Planting with or without soil conditioner, it makes an immense difference.
You said "slightly" more expensive: does the extra price for soil improvement make much difference to the total cost of an entire project?
Not really. Just this week, I worked on a 1000m² lawn. The additional cost for 100 kg of TerraCottem was quite justifiable, particularly considering the long-term benefits. It reduces the amount of time and care required for lawn maintenance significantly, and less watering is also necessary. The grass maintains its green vibrancy for a more extended period, even through prolonged droughts. Without it, frequent watering is required, which might not always be feasible (laughs), or even permissible by government regulations. Skipping the conditioner could lead to more expenses if re-seeding becomes necessary due to the lawn's inability to recover. I experienced this last year with a client who opted not to use a soil conditioner, resulting in a need for lawn restoration.
Are you in charge of ensuring the garden's sustained healthy growth after it has been completed?
No, I usually don’t provide a guarantee. It's possible to offer one if a client requests it, but that would increase the project's cost. From experience, I have a good understanding of how a garden I’ve constructed will flourish. In cases where there's some failure, I bear the replacement costs. For instance, in a project in Oudenaarde, around 10 hedge plants died out of over 350. The rest thrived well, with no loss of trees or perennials. I readily replaced those 10 plants at my own expense. I always collaborate with nurseries that supply quality plants. So, if a significant portion, say 60% of the plants, were to die off, it would indicate a maintenance issue, like insufficient watering.
Do you always do soil analyses?
Not always, but quite often. I have them done at Disaghor. My customary consultant Bart Cornelis is always there to advise and assist me.
Do you also buy TerraCottem from Disaghor?
Yes. Or at Callens Montauban. The collaboration with both partners goes well: smooth service and delivery. And with both, I also have a direct contact person. They sometimes visit me on site to discuss certain matters.
Do you have a particular style when designing gardens?
I employ a consistent structure in each garden to maintain stability throughout the four seasons, commonly using plants like Taxus, Osmanthus, Fagus, and Carpinus.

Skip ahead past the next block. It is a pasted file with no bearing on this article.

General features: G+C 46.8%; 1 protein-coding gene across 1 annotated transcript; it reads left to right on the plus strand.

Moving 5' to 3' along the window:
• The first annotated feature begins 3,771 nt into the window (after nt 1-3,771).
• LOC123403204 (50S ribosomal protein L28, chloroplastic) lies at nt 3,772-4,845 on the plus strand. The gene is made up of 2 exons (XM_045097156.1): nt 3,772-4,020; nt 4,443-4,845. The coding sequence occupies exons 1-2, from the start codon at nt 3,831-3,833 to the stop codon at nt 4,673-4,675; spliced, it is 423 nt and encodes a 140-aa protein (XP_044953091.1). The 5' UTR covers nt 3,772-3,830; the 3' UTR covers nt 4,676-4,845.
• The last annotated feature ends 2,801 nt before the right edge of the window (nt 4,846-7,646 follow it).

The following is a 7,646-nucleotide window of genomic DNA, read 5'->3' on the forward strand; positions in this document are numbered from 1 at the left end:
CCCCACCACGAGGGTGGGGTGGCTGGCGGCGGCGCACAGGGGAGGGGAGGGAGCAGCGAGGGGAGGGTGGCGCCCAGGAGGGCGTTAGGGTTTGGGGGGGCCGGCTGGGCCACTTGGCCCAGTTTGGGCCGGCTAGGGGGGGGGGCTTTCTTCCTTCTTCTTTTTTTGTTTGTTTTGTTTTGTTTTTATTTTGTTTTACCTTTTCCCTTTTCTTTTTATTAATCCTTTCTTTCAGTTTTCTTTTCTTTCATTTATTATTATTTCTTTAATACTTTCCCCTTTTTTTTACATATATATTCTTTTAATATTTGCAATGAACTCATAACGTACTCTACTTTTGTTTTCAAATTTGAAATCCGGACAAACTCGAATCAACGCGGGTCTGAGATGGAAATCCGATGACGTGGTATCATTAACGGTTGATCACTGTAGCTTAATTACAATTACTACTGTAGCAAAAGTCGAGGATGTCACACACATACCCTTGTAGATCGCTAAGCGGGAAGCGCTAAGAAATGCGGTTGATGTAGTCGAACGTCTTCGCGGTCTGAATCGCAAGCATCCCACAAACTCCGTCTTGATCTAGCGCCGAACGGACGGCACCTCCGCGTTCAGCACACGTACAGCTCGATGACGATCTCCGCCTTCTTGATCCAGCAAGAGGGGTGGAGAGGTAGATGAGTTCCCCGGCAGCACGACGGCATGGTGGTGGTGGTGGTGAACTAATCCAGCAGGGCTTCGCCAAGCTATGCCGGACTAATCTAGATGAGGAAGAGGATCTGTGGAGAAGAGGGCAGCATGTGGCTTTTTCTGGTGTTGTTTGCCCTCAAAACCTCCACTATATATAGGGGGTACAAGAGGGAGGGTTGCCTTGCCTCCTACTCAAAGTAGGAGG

Trees are a constant in my designs, ensuring that the garden remains vibrant in every season. For perennials and other plants, the selection is often a collaborative decision with the clients, considering not only aesthetic preferences but also maintenance requirements.
A favoured tree in my designs is the Parrotia persica, or Persian ironwood. It is not just its appealing leaf shape that captivates, but also its beautiful spring leaf colours and its subtly exquisite blossoming.
|Read here the blog article "Trees with character: The story behind the monumental Parrotia Persica"|
Do you have any particular project you would like to highlight?
Yes, I have two that I am especially proud of.
It was total renovation of an outdated garden. The house was barely visible due to an overgrowth of plants. The height difference of 3m from the driveway to the entrance posed a big challenge.
The existing greenery was completely removed. Subsequently I had a soil test done, as there were a lot of acid-loving plants present and no nutrients had been added for years.
Kandla Grey platins were selected for all the pavements, while the steps were crafted in Belgian bluestone with a weathered finish.
For the plantation, a decision was made to go for a perpetually green massif, complemented by a few trees. A vibrant mixed border consisting of perennials and hydrangeas was also incorporated.
The slope was adorned solely with one species of plant, Pennisetum, to install a sense of tranquillity and ensure substantial fullness during winter. A ground cloth reinforced the slope to prevent erosion.
To finish it off, a modern, contemporary mailbox was installed to complement the house’s aesthetic. The project was meticulously completed with coordinated lighting along the driveway and entry pathway, and ground spotlights were strategically placed around the trees, chosen based on the trees’ anticipated mature size.
This garden has been transformed into a modern, low-maintenance space. Originally, it was merely a lawn, so a complete makeover was necessary.
The new design features a foundational layer of evergreen hedge massifs and a standalone Parrotia persica, handpicked by me from the nursery.
I also chose to incorporate a diverse range of perennials, complemented by ornamental grasses and flower bulbs, for a mixed border.
A high-quality ground spotlight emphasizes the tree, making it a focal point visible from the house throughout the year, enhancing the garden’s appeal.
The lawn was edged with galvanized metal edging, with a rounded top for safety.
Since this was a newly built house, I knew there was a need for soil improvement, which was to optimize structure, water management and nutrient content.
Two very nice projects, Niels. You can indeed be proud of them!
Thanks also for the pleasant chat.
Vandevelde tuin- en landschapsarchitectuur